The thread probably no longer exists but this was brought up way back in 1998 and I remember Ray Muzuka addressing this as it was a concern he had. The system they use really is just picking a random number using a code call for a random number. There's only a few cases where the numbers are helped a little, like in the case of stat rolling.

    Can't provide a link but I remember that this was addressed.

    BelgarathMTHThe_New_Romance
  • ShinShin Member Posts: 2,344
    ekster said:

    Here's a little secret about 'random' when it comes to computers:

    It does not exist.

    Everything is pseudo-random. It might use an algorithm for a random sequence that seems random, but it will repeat again after a while. It might use things like numbers based on current time, speed, memory, etc. and try to turn it into a random number.... But none of them are true random, and most of the time they will be skewed.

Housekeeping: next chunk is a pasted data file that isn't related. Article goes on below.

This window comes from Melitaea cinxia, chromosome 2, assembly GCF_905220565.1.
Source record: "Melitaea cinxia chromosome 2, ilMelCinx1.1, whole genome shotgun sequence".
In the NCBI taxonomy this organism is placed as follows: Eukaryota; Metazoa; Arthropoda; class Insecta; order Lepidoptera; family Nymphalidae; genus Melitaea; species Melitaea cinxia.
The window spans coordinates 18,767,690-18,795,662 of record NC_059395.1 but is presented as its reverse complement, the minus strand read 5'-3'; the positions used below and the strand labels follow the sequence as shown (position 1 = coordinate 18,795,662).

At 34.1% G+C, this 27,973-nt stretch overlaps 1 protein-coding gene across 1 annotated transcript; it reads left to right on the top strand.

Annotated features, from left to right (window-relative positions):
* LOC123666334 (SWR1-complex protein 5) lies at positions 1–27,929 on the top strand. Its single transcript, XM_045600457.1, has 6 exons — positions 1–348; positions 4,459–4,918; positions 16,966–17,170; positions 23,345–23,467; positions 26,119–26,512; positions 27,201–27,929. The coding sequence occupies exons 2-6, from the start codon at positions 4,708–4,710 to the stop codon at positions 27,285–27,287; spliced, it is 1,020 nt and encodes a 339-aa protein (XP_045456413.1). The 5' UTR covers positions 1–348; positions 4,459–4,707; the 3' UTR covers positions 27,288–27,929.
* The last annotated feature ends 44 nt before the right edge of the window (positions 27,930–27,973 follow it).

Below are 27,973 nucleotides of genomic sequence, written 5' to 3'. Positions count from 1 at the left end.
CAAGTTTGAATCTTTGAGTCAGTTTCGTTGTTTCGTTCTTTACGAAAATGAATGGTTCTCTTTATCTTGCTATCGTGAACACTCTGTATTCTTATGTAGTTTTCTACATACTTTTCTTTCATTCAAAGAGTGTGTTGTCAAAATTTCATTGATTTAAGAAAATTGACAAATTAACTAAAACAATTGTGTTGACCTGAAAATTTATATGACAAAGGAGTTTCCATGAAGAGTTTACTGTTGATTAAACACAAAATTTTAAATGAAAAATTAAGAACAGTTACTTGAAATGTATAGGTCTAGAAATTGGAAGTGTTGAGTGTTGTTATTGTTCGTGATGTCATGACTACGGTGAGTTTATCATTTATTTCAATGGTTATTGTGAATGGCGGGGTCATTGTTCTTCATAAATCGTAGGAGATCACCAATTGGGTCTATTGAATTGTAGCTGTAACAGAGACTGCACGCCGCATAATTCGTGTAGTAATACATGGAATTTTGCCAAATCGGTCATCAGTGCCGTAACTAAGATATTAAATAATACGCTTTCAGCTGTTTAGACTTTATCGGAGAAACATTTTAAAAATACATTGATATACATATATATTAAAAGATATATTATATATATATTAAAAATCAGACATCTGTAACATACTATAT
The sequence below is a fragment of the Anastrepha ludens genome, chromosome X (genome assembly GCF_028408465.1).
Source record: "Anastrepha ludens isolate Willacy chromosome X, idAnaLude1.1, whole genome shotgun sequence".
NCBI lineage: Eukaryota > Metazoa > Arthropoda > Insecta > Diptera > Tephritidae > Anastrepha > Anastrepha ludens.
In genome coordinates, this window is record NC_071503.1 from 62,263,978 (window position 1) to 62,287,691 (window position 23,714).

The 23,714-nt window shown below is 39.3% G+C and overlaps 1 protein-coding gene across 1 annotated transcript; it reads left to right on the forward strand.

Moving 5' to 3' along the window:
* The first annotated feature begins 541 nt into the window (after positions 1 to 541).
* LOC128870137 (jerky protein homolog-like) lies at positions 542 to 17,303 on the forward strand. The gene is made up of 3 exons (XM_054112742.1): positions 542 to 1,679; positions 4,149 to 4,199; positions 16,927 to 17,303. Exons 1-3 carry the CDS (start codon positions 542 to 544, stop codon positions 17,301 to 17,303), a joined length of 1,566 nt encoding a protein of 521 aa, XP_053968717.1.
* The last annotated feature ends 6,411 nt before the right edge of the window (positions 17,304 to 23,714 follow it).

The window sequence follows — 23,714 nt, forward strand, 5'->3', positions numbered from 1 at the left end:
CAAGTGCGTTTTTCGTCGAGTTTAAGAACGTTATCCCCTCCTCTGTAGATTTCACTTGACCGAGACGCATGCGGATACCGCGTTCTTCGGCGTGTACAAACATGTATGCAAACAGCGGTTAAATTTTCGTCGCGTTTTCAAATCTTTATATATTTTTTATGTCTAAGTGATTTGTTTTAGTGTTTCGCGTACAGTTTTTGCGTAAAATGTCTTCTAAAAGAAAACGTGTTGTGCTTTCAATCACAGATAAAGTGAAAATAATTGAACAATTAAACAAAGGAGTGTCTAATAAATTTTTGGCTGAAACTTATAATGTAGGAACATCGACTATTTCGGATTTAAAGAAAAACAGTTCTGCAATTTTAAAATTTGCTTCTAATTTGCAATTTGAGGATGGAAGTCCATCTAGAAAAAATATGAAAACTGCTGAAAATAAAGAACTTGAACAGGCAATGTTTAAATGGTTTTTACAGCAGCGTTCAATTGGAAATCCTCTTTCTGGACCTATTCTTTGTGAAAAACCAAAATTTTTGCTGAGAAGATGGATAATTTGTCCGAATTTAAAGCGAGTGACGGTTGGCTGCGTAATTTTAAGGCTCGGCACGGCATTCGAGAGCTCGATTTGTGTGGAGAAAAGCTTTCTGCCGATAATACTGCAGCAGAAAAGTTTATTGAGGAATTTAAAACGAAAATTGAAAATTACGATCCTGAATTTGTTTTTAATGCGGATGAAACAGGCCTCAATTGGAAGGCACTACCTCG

That isn't likely to matter though. As far as the perception of a human watching hitrolls on a screen goes they come out the same, with the human often feeling cheated.

    BrudeFake_Sketch
  • CaptRoryCaptRory Member Posts: 1,660
    I always thought the roller was pretty fair. I remember back when I ran game in IRC, we had a dice rolling bot. After a few weeks we noticed the rolls came out in exactly the same order each week, so we had to "randomize" the roller by rolling a bunch of dice at random at the start of the night so we wouldn't know what was coming out.

  • l33tspockl33tspock Member Posts: 4
    edited September 2012
    @Awong124 the problem is many of those online pay to play poker games *are* rigged, I've read some comments from poker pros saying that the odds are off, their losses are greater than they should be according to statistics. For instance a pro knowing that a certain hand should win in a certain situation 60% of the time, finds that he's winning 40% after like 100 trials.